Storm-weary residents back home after heeding evacuation orders this week kept watch Saturday night on the Brazos River, which officials expected to swell again Sunday after opening a fourth flood gate at a nearby lake.

And punctuating one of the wettest Junes in Texas history, in which storms are blamed for at least 11 deaths and two men who remain missing, was a warning from forecasters that the rain isn't over.

By opening a fourth flood gate at Possum Kingdom Lake on Saturday afternoon, authorities predicted the Brazos River to crest around 26 feet by Sunday, about a foot above the flood stage. The river peaked above 27 feet on Thursday, prompting Parker County to order a mandatory evacuation of 2,000 people.

All were allowed to return home by Saturday, but authorities encouraged residents to seek higher ground as the lake runoff moved downstream.

"The next crest doesn't appear that it's going to be as bad as the first one," Parker County spokesman Joel Kertok said. "We just need to keep an eye on it."

The National Weather Service expected rain to continue dumping on already sopped parts of North Texas, perhaps up through the July 4 holiday, because of a lingering tropical-like air mass. The agency has measured more than 11 inches of rain this month at Dallas-Fort Worth International Airport, about a half-inch shy of the 1928 record.

"I wish I could say something was going to kick this out in the next 48 hours, but it doesn't look like that's going to happen," said Eric Martello, a meteorologist with the agency in Fort Worth.

Storms have claimed 11 lives since last week in North and Central Texas. Authorities were also still searching for two 20-year-old men from Leander whose Jeep Cherokee was found submerged in a creek on Thursday.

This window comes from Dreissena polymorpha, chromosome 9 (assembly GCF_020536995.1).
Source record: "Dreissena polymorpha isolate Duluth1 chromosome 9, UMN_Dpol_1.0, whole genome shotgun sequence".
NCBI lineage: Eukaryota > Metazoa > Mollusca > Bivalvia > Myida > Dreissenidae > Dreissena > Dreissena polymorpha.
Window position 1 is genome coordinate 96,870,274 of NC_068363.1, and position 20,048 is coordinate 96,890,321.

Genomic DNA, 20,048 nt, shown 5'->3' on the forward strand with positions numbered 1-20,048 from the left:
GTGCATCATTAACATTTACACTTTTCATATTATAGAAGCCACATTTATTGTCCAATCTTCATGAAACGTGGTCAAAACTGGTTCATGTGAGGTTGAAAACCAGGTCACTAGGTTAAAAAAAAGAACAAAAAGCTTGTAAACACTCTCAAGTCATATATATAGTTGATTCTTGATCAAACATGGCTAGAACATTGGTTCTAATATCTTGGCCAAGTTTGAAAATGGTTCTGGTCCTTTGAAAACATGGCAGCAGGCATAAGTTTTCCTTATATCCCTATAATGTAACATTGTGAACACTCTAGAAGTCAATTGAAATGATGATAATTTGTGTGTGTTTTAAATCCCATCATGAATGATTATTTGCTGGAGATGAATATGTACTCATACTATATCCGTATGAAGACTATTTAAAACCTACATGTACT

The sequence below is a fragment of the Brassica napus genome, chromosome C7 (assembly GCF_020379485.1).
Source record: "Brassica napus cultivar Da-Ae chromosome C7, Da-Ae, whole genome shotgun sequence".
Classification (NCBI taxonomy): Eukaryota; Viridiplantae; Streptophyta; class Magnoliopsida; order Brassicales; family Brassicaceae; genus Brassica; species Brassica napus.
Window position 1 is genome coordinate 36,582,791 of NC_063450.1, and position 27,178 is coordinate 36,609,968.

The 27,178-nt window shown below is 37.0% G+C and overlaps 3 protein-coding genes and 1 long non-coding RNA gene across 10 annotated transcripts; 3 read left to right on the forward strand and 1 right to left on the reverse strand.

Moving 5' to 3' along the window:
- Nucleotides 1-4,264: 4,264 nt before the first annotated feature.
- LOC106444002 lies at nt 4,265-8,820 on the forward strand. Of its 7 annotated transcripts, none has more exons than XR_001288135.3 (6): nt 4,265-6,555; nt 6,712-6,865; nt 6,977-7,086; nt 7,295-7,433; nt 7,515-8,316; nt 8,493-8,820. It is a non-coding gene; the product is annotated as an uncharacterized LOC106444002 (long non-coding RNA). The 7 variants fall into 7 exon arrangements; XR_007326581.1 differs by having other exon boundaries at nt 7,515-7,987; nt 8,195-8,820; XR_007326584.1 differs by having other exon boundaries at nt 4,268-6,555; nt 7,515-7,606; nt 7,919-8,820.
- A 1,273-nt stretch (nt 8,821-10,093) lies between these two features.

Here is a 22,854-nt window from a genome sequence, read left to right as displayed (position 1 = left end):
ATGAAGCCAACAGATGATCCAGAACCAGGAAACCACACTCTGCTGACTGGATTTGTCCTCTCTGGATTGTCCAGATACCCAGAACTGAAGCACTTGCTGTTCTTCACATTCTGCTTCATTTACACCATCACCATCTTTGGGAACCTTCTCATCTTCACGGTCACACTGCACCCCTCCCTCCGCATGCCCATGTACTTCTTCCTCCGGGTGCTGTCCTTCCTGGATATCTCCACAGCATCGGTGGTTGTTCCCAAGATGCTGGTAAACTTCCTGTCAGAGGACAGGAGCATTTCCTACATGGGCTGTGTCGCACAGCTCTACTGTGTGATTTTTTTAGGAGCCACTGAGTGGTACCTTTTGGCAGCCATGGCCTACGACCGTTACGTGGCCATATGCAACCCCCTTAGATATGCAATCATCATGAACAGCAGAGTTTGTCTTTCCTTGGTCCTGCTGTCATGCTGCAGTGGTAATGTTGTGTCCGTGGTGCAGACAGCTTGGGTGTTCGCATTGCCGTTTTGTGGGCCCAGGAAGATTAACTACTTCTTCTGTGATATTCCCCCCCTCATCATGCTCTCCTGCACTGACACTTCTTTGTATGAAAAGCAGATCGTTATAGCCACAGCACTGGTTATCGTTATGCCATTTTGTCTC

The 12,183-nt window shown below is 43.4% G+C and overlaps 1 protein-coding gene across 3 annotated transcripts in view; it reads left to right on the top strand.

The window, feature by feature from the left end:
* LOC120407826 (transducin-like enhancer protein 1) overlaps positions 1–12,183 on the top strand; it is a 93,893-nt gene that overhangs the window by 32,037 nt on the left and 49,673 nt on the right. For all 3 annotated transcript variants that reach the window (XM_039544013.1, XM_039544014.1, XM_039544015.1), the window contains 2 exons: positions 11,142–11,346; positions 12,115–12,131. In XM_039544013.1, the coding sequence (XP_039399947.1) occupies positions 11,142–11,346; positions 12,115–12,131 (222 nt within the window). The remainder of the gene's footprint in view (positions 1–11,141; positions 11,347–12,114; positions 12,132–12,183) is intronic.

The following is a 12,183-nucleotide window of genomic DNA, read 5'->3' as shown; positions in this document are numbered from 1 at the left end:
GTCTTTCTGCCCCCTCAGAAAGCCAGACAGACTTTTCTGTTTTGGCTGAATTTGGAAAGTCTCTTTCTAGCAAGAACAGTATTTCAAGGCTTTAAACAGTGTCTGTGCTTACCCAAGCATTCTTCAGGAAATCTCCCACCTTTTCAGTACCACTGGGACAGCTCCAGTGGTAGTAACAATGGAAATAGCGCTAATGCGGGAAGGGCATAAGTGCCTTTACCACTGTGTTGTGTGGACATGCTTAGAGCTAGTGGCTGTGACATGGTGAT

Fort Worth officials closed Lake Worth and its public docks Saturday to boaters and swimmers because of high water and debris. Water level was at 596.28 feet, about two feet above normal, leaving several boat docks under water.

About 100 people in the Canyon Ridge subdivision near Marble Falls remained stranded for a fourth day. Flood and water damage made roads impassable, said Christa Bromley, a spokeswoman for Burnet County Emergency Management.

The residents, who had power and water, had been notified of the evacuation but chose to stay in their homes near Hamilton Creek. Authorities said all were safe. Texas Department of Transportation and county crews were trying to get them out, Bromley said.

Water levels at Lake Leon in Eastland County continued to recede on Saturday and energy companies were cleared to begin restoring power. But some flooded roads remained closed and only residents with proper identification could gain access to some areas, said Lt. Sam Williams of the Eastland Fire Department.

President Bush declared Texas a major disaster area on Friday after storms in the previous week. Bush ordered federal aid for Cooke, Coryell, Denton, Grayson, Lampasas and Tarrant counties.

Gov. Rick Perry declared disaster areas in 37 counties across Texas. Residents of those counties will have access to state assistance programs.

The declaration comes after Perry joined local officials in a National Guard Black Hawk helicopter to survey the wreckage in Marble Falls, where much of the heavy floodwaters had receded Friday.